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Stayin' Alive! The Art of Fouling Off Pitches - with Brandon Belt

  • by Coach Ross
  • 3 min read

It was one of those beautiful moments in baseball - when all you could do was laugh. The announcers, the capacity crowd and both dugouts. Next the players on the field covered their smiling faces with their gloves, and eventually, even the two players battling it out could be seen smirking.

Those of us who witnessed San Francisco Giants first baseman Brandon Belt’s 21-pitch first inning at-bat on April 22, 2018 against Los Angeles Angels pitcher Jaime Barria should savor that memory. Not only because it was such a comical moment, but because of what we can learn from it.

1. The more pitches a batter can force in a long at-bat (and stressful pitches at that), the more damage it will do to an opponent’s pitch count. This is a good thing for the offense in the short term and the long term. It gives the offense a chance at putting a crooked number up on the board and will likely limit the pitcher’s abilities to throw deep into a ballgame.

2. The longer a hitter prolongs an at-bat the better off his chances will be to reach base successfully. By seeing more pitches a batter is able to see a pitcher’s entire repertoire which enables them to identify pitch type, speed and location more effectively. A marathon at-bat is also a huge benefit to the team as a whole. It gives the entire roster a better look at what their opponent is working with that day.

3. For those of us who enjoy baseball history - it was the longest at-bat in the modern Major League Baseball era. When Belt finally lined out to Angels’ right fielder Kole Calhoun, his 21 pitch, 16 foul ball, 12 minute at-bat was a record breaker; and although Barria may have won that particular battle, Belt had the better game - going 3-for-5 with a home run. Barria on the other hand only recorded six outs, allowing two runs and six baserunners in 2+ innings of work.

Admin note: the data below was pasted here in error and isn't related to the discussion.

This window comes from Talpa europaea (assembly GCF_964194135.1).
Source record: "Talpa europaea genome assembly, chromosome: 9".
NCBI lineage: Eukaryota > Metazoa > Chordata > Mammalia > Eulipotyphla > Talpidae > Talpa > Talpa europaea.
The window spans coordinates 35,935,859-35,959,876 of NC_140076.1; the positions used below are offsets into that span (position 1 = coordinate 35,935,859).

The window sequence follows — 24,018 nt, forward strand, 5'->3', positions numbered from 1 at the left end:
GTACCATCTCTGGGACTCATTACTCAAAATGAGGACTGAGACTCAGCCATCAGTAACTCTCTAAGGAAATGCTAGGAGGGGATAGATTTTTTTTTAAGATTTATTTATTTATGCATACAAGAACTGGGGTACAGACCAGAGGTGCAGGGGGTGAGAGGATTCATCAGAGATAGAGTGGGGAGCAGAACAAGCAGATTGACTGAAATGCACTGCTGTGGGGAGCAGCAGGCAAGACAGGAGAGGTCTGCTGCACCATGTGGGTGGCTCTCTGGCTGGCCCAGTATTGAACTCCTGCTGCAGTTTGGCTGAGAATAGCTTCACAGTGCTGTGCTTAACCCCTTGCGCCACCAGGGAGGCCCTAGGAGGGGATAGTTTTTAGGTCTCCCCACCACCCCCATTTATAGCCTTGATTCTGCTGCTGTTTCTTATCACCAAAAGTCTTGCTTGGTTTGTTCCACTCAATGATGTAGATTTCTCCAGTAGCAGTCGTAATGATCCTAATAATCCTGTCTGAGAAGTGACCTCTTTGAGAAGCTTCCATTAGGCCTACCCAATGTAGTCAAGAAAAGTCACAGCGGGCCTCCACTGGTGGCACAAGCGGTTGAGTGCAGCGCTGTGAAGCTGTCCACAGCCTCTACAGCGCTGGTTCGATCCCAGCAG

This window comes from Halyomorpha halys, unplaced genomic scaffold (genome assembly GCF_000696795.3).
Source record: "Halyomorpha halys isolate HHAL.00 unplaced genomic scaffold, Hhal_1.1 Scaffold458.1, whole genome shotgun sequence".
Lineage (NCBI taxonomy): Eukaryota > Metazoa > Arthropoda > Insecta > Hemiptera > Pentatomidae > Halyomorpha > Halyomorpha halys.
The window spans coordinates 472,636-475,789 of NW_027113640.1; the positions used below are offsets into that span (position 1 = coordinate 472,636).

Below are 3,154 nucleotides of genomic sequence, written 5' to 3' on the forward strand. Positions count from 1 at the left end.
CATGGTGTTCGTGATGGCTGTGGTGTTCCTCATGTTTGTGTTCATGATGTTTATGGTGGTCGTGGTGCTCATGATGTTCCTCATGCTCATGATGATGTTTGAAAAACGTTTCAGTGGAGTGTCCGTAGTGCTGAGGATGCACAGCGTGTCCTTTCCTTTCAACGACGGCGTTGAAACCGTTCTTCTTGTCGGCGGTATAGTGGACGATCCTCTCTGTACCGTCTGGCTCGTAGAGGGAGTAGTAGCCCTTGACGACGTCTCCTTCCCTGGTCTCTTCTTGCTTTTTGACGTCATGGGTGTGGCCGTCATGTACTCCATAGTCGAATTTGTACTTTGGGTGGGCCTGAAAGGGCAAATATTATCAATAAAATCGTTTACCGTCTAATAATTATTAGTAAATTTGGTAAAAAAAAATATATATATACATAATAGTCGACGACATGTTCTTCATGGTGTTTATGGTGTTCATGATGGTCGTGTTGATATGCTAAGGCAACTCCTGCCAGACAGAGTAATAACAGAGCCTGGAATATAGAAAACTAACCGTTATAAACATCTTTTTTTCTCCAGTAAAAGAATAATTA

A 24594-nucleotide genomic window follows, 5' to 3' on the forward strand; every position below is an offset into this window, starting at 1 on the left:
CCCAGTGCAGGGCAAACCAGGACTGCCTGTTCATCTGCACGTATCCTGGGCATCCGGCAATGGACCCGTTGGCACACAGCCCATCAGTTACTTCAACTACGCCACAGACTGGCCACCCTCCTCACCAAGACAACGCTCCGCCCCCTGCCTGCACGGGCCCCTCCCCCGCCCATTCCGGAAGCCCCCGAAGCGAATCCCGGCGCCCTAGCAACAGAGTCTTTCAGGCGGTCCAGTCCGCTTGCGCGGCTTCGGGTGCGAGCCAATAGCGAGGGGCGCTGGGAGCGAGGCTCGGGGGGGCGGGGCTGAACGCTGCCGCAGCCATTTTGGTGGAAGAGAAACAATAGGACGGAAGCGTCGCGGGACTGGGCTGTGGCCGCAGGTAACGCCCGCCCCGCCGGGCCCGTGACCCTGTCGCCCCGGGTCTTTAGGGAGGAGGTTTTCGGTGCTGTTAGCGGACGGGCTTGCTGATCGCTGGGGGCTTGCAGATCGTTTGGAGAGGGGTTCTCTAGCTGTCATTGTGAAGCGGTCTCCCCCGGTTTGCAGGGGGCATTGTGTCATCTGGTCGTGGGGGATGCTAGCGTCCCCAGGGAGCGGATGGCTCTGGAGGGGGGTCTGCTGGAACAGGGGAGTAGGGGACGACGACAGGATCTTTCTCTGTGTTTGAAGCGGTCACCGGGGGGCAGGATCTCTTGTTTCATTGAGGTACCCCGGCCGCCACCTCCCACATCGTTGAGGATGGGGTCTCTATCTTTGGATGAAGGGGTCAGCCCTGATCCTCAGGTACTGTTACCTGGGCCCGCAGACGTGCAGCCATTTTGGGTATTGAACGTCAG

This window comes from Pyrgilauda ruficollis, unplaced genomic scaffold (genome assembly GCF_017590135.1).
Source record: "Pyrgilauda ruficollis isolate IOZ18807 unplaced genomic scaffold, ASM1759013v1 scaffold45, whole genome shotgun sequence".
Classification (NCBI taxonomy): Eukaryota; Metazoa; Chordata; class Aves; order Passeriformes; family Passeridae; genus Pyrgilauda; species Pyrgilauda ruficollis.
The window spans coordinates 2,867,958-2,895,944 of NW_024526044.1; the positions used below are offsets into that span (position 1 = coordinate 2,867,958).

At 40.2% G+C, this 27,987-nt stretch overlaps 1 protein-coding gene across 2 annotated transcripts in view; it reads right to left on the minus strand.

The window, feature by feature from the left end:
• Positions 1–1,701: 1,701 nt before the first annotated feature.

Without a doubt Belt’s at-bat had a major impact on the outcome of the game. The Giants got to the Angels’ bullpen early and they were the victors by a score of 4-2. But, let’s take a closer look at Belt’s at-bat and see how a hitter in training can learn to “battle” like a big league ballplayer.

Foul, ball, strike swinging, foul, foul, ball, foul, foul, ball, pickoff attempt, foul, pickoff attempt, foul, foul, foul, foul, foul, pickoff attempt, foul, foul, foul, pickoff attempt, foul, foul, lined out to right field.

That's the pitch-by pitch-breakdown of Belt's historic plate appearance. He faced fastballs, sliders and change-ups along the way, fighting off everything Barria had to offer. Foul balls down the right-field line, left-field line and some straight backs. We're talking a lot of souvenirs here.

The pessimistic fan (maybe of the Dodger variety) would say that Belt's at-bat was nothing special. Pointing out that a foul ball is just another strike and more importantly, the plate appearance goes down as an 0-for-1 in the box score. That's hogwash. Belt's at-bat was epic and it was instrumental to his team's victory.

In analyzing Belt's at-bat he was able to make some really impressive two strike adjustments. Belt was short and compact to the ball and featured very little shoulder rotation. He was also very balanced with a quiet lower body, enabling him to hit a variety of pitch types at different locations. If I were to guess, I'd bet that Belt's approach was to hit the ball back up the middle.

Belt's at-bat was not a mistake. It was a thing of beauty and ballplayers everywhere can learn from it. Athletes who put in the time, particularly with MaxBP’s small ball training methods, will be able to adopt a Belt-esque two strike approach. By training with golf sized wiffle balls at high speeds with a variety of pitch types, hitters will be battle tested and unflappable in a two-strike game situation.

So remember, the box score doesn’t always tell the story and sometimes the at-bat that decides a game results in an out. Develop into that two strike hitter that won’t go down easily. Be a menace to opposing pitchers. No matter who prevails in that plate appearance, you are putting your team in a better position to win the ballgame.